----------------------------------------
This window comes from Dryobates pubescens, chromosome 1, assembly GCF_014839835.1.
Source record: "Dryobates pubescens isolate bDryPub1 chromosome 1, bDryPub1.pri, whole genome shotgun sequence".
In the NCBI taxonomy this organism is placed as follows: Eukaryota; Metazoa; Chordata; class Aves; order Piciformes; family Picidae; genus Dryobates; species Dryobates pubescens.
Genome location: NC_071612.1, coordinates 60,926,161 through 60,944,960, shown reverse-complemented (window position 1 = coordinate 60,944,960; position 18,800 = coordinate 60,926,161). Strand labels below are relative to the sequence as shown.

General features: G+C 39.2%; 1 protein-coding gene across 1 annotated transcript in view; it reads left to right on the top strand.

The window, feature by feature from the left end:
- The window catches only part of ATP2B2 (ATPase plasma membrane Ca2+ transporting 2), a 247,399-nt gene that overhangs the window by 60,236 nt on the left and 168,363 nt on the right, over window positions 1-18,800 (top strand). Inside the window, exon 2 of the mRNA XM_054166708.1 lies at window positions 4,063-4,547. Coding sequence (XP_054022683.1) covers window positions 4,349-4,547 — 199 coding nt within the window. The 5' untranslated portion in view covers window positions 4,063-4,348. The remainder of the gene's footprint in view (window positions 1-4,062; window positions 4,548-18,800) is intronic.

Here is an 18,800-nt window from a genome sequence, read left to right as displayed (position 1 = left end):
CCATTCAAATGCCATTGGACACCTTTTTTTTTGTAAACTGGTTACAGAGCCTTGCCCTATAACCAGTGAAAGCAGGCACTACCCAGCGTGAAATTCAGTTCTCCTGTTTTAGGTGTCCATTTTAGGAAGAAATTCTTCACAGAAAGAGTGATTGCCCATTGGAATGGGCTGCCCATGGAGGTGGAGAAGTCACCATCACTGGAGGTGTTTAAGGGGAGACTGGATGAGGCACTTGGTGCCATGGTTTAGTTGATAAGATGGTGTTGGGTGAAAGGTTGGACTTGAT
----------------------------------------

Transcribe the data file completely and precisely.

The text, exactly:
This window comes from Dryobates pubescens, chromosome 1, assembly GCF_014839835.1.
Source record: "Dryobates pubescens isolate bDryPub1 chromosome 1, bDryPub1.pri, whole genome shotgun sequence".
In the NCBI taxonomy this organism is placed as follows: Eukaryota; Metazoa; Chordata; class Aves; order Piciformes; family Picidae; genus Dryobates; species Dryobates pubescens.
Genome location: NC_071612.1, coordinates 60,926,161 through 60,944,960, shown reverse-complemented (window position 1 = coordinate 60,944,960; position 18,800 = coordinate 60,926,161). Strand labels below are relative to the sequence as shown.

General features: G+C 39.2%; 1 protein-coding gene across 1 annotated transcript in view; it reads left to right on the top strand.

The window, feature by feature from the left end:
- The window catches only part of ATP2B2 (ATPase plasma membrane Ca2+ transporting 2), a 247,399-nt gene that overhangs the window by 60,236 nt on the left and 168,363 nt on the right, over window positions 1-18,800 (top strand). Inside the window, exon 2 of the mRNA XM_054166708.1 lies at window positions 4,063-4,547. Coding sequence (XP_054022683.1) covers window positions 4,349-4,547 — 199 coding nt within the window. The 5' untranslated portion in view covers window positions 4,063-4,348. The remainder of the gene's footprint in view (window positions 1-4,062; window positions 4,548-18,800) is intronic.

Here is an 18,800-nt window from a genome sequence, read left to right as displayed (position 1 = left end):
CCATTCAAATGCCATTGGACACCTTTTTTTTTGTAAACTGGTTACAGAGCCTTGCCCTATAACCAGTGAAAGCAGGCACTACCCAGCGTGAAATTCAGTTCTCCTGTTTTAGGTGTCCATTTTAGGAAGAAATTCTTCACAGAAAGAGTGATTGCCCATTGGAATGGGCTGCCCATGGAGGTGGAGAAGTCACCATCACTGGAGGTGTTTAAGGGGAGACTGGATGAGGCACTTGGTGCCATGGTTTAGTTGATAAGATGGTGTTGGGTGAAAGGTTGGACTTGAT